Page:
Difference between revisions of "CNC Router"

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m (Minor edits. Also, is it "mold parts" or "mould parts"?)
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In 2003 I built a CNC router to allow me to accurately cut snowboard cores, bases, and mold parts. The cutting area is 2′ x 7’1″ with 5″ of travel in the Z axis (you end up with less due to the length of the cutter, though.) The frame is made of structural aluminum. Each axis moves on steel linear slides, and the plates that make up the mount for the Z axis are 3/4″ aluminum. There are 3 stepper motors powered and controlled by a controller in the grey box above the machine.
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In 2003, I built a CNC router to allow me to accurately cut snowboard cores, bases, and mold parts. The cutting area is 2′ x 7’1″, with 5″ of travel in the Z axis (you end up with less due to the length of the cutter, though.) The frame is made of structural aluminum. Each axis moves on steel linear slides, and the plates that make up the mount for the Z axis are 3/4″ aluminum. There are 3 stepper motors powered and controlled by a controller in the grey box above the machine.
 
   
 
   
The controller receives the program or manual commands from a small dedicated computer on a shelf nearby. The machine is programmed with industry standard “G-codes”, which themselves are generated from either a commercial CAD/CAM system, or from my own snowboard-specific CAM system called MonkeyCAM.
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The controller receives the program, or manual commands, from a small dedicated computer on a shelf nearby. The machine is programmed with industry standard “G-codes." These are generated from either a commercial CAD/CAM system, or from my own snowboard-specific CAM system called MonkeyCAM.
 
   
 
   
 
I had originally hoped it might be suitable for cutting aluminum as well, but it’s really only good for wood and plastics, which is just fine since I primarily use it for snowboard construction and other random woodworking projects.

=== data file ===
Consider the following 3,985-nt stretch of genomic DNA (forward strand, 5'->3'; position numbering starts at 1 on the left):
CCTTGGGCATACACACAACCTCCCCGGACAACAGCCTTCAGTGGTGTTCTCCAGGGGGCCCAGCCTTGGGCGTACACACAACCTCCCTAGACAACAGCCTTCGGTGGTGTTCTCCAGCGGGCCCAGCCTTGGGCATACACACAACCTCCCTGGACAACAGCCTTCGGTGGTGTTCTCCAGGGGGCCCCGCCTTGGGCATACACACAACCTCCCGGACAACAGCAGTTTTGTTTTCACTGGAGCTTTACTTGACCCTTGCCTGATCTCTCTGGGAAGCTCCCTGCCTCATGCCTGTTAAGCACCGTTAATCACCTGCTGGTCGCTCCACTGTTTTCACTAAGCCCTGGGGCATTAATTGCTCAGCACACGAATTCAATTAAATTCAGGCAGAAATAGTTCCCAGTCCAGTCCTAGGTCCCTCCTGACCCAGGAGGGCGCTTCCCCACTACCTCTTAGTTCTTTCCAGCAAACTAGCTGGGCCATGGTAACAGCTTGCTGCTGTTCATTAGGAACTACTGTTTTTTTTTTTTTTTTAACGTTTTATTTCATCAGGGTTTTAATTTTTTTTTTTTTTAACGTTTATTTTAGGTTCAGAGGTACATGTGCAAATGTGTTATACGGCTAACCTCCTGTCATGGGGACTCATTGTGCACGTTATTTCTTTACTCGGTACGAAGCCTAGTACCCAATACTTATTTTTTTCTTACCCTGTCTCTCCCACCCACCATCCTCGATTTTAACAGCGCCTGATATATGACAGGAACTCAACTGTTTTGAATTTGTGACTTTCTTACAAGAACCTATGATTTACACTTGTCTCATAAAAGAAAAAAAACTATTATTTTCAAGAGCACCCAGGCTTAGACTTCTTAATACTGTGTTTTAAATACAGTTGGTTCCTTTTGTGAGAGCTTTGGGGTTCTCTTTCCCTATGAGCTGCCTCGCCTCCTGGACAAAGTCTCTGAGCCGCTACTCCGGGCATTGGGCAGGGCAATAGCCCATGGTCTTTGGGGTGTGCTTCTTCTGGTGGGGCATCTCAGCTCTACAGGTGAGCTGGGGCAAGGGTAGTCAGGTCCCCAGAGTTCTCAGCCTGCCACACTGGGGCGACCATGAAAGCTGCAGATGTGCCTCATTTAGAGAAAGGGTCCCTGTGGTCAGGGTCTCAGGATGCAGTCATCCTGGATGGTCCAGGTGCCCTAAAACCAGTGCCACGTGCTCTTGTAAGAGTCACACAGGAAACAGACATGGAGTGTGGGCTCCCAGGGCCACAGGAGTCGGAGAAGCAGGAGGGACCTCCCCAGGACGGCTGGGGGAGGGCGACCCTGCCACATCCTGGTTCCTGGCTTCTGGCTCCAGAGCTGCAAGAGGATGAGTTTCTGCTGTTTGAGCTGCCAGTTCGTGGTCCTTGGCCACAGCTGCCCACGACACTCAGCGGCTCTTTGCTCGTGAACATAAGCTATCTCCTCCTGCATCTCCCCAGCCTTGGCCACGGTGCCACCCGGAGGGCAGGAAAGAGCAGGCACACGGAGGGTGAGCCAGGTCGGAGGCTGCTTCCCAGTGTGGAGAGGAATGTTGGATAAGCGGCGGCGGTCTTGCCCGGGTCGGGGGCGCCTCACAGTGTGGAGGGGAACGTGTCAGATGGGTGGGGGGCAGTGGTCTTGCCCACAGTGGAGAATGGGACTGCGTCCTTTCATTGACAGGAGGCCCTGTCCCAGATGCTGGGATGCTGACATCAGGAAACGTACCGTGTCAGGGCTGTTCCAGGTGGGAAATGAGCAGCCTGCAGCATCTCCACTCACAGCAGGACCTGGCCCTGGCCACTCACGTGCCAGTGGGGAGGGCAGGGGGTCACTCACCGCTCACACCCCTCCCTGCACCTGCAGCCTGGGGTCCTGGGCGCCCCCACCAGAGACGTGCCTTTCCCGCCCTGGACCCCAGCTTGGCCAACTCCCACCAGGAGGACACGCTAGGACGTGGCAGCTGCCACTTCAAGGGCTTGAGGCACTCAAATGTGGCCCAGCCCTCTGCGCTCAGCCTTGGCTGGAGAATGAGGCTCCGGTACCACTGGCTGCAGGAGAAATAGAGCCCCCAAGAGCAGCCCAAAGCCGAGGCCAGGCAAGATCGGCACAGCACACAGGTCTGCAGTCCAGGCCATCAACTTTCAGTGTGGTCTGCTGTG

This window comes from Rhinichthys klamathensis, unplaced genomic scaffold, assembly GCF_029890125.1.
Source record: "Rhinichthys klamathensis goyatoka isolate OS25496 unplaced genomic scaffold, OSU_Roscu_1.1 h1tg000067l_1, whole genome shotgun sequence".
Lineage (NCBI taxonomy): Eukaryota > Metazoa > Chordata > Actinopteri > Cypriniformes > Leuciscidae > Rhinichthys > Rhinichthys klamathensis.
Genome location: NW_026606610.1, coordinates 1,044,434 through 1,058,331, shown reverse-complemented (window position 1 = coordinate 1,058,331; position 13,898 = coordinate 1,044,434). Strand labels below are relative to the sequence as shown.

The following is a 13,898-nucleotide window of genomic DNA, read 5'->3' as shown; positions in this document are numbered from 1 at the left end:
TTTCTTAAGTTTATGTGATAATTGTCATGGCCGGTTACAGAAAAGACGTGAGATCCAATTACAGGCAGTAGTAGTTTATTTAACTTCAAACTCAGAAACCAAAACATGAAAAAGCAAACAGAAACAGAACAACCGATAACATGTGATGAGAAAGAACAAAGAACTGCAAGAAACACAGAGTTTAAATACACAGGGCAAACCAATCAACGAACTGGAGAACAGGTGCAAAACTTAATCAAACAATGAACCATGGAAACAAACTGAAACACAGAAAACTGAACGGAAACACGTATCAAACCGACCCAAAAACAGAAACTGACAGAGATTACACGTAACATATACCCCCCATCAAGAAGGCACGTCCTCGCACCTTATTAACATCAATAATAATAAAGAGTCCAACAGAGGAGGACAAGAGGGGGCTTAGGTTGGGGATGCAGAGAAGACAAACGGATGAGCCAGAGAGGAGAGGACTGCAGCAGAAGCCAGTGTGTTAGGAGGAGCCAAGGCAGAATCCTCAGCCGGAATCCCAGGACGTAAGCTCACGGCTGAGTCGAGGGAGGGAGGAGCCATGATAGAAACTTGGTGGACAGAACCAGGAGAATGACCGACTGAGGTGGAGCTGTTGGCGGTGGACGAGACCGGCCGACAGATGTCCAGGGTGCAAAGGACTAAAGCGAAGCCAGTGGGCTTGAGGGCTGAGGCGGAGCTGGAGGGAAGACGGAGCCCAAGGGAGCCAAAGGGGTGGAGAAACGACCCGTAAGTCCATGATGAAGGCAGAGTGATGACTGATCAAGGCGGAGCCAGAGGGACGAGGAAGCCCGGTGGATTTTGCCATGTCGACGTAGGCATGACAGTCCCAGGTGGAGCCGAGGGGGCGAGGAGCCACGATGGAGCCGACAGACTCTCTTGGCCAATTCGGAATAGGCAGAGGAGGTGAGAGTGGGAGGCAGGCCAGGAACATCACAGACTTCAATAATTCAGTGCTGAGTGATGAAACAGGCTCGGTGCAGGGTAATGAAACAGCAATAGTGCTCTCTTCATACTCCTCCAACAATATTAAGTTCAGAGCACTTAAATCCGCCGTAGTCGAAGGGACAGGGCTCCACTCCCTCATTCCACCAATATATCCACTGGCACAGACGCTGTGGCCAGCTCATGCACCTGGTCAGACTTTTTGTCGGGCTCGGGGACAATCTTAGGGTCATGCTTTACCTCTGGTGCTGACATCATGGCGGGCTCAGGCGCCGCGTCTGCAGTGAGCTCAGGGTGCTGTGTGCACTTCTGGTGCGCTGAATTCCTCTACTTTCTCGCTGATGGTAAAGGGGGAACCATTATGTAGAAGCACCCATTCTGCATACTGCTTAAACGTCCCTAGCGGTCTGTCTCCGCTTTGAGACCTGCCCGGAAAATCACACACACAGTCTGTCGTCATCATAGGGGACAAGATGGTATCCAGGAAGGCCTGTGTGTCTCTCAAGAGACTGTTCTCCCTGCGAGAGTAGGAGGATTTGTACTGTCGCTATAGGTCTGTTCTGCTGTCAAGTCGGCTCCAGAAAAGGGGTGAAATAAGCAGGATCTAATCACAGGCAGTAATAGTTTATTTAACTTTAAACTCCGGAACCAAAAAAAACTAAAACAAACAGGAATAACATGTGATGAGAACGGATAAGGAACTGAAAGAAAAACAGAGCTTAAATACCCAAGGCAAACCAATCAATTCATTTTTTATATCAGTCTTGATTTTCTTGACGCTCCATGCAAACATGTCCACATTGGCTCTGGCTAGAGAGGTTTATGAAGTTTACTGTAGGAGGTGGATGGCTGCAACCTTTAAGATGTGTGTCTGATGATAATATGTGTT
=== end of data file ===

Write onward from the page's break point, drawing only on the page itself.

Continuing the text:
I had originally hoped it might be suitable for cutting aluminum as well, but it’s really only good for wood and plastics, which is just fine since I primarily use it for snowboard construction and other random woodworking projects.
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[[Category:CNC]]
 
[[Category:CNC]]
 
[[Category:Equipment]]
 
[[Category:Equipment]]
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[[Category:Edited - Needs Review]]

Revision as of 16:09, 23 August 2011

In 2003, I built a CNC router to allow me to accurately cut snowboard cores, bases, and mold parts. The cutting area is 2′ x 7’1″, with 5″ of travel in the Z axis (you end up with less due to the length of the cutter, though.) The frame is made of structural aluminum. Each axis moves on steel linear slides, and the plates that make up the mount for the Z axis are 3/4″ aluminum. There are 3 stepper motors powered and controlled by a controller in the grey box above the machine.

The controller receives the program, or manual commands, from a small dedicated computer on a shelf nearby. The machine is programmed with industry standard “G-codes." These are generated from either a commercial CAD/CAM system, or from my own snowboard-specific CAM system called MonkeyCAM.

I had originally hoped it might be suitable for cutting aluminum as well, but it’s really only good for wood and plastics, which is just fine since I primarily use it for snowboard construction and other random woodworking projects.

CNC Resources

  • Machine Tool Camp – I started with plans for a 4’x8’ machine from here and modified them to build my machine.
  • CNC Zone – The single best forum for home-built CNC machines.